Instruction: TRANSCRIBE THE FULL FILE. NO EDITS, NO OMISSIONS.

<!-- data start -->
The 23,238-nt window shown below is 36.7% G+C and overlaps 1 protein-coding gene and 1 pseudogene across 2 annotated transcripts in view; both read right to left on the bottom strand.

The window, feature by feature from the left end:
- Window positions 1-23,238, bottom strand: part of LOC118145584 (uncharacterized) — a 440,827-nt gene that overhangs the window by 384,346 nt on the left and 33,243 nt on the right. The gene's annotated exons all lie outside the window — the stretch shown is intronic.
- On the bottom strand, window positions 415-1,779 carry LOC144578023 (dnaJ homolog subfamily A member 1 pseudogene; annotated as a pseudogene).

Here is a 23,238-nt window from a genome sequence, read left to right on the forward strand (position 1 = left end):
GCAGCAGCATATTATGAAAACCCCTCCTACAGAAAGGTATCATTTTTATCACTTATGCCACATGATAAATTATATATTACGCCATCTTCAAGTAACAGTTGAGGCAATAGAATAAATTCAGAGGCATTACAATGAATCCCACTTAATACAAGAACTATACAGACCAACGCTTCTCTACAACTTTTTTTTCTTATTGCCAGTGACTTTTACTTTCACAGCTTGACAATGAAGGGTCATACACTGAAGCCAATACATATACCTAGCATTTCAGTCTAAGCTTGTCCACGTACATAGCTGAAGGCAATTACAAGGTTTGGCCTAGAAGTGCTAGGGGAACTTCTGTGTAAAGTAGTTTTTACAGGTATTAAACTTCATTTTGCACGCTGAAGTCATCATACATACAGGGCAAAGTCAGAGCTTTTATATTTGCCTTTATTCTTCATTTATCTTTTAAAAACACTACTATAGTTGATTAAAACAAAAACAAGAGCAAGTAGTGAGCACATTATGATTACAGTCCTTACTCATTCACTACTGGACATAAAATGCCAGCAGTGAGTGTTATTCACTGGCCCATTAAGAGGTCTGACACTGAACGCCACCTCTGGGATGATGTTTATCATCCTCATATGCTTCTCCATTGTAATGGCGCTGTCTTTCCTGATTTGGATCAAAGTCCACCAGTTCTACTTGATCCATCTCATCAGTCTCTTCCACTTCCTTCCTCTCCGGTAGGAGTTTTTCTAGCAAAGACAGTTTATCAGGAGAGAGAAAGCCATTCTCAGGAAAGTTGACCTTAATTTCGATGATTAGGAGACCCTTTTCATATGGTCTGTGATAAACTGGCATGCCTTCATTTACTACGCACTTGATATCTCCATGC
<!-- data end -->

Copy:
The 23,238-nt window shown below is 36.7% G+C and overlaps 1 protein-coding gene and 1 pseudogene across 2 annotated transcripts in view; both read right to left on the bottom strand.

The window, feature by feature from the left end:
- Window positions 1-23,238, bottom strand: part of LOC118145584 (uncharacterized) — a 440,827-nt gene that overhangs the window by 384,346 nt on the left and 33,243 nt on the right. The gene's annotated exons all lie outside the window — the stretch shown is intronic.
- On the bottom strand, window positions 415-1,779 carry LOC144578023 (dnaJ homolog subfamily A member 1 pseudogene; annotated as a pseudogene).

Here is a 23,238-nt window from a genome sequence, read left to right on the forward strand (position 1 = left end):
GCAGCAGCATATTATGAAAACCCCTCCTACAGAAAGGTATCATTTTTATCACTTATGCCACATGATAAATTATATATTACGCCATCTTCAAGTAACAGTTGAGGCAATAGAATAAATTCAGAGGCATTACAATGAATCCCACTTAATACAAGAACTATACAGACCAACGCTTCTCTACAACTTTTTTTTCTTATTGCCAGTGACTTTTACTTTCACAGCTTGACAATGAAGGGTCATACACTGAAGCCAATACATATACCTAGCATTTCAGTCTAAGCTTGTCCACGTACATAGCTGAAGGCAATTACAAGGTTTGGCCTAGAAGTGCTAGGGGAACTTCTGTGTAAAGTAGTTTTTACAGGTATTAAACTTCATTTTGCACGCTGAAGTCATCATACATACAGGGCAAAGTCAGAGCTTTTATATTTGCCTTTATTCTTCATTTATCTTTTAAAAACACTACTATAGTTGATTAAAACAAAAACAAGAGCAAGTAGTGAGCACATTATGATTACAGTCCTTACTCATTCACTACTGGACATAAAATGCCAGCAGTGAGTGTTATTCACTGGCCCATTAAGAGGTCTGACACTGAACGCCACCTCTGGGATGATGTTTATCATCCTCATATGCTTCTCCATTGTAATGGCGCTGTCTTTCCTGATTTGGATCAAAGTCCACCAGTTCTACTTGATCCATCTCATCAGTCTCTTCCACTTCCTTCCTCTCCGGTAGGAGTTTTTCTAGCAAAGACAGTTTATCAGGAGAGAGAAAGCCATTCTCAGGAAAGTTGACCTTAATTTCGATGATTAGGAGACCCTTTTCATATGGTCTGTGATAAACTGGCATGCCTTCATTTACTACGCACTTGATATCTCCATGC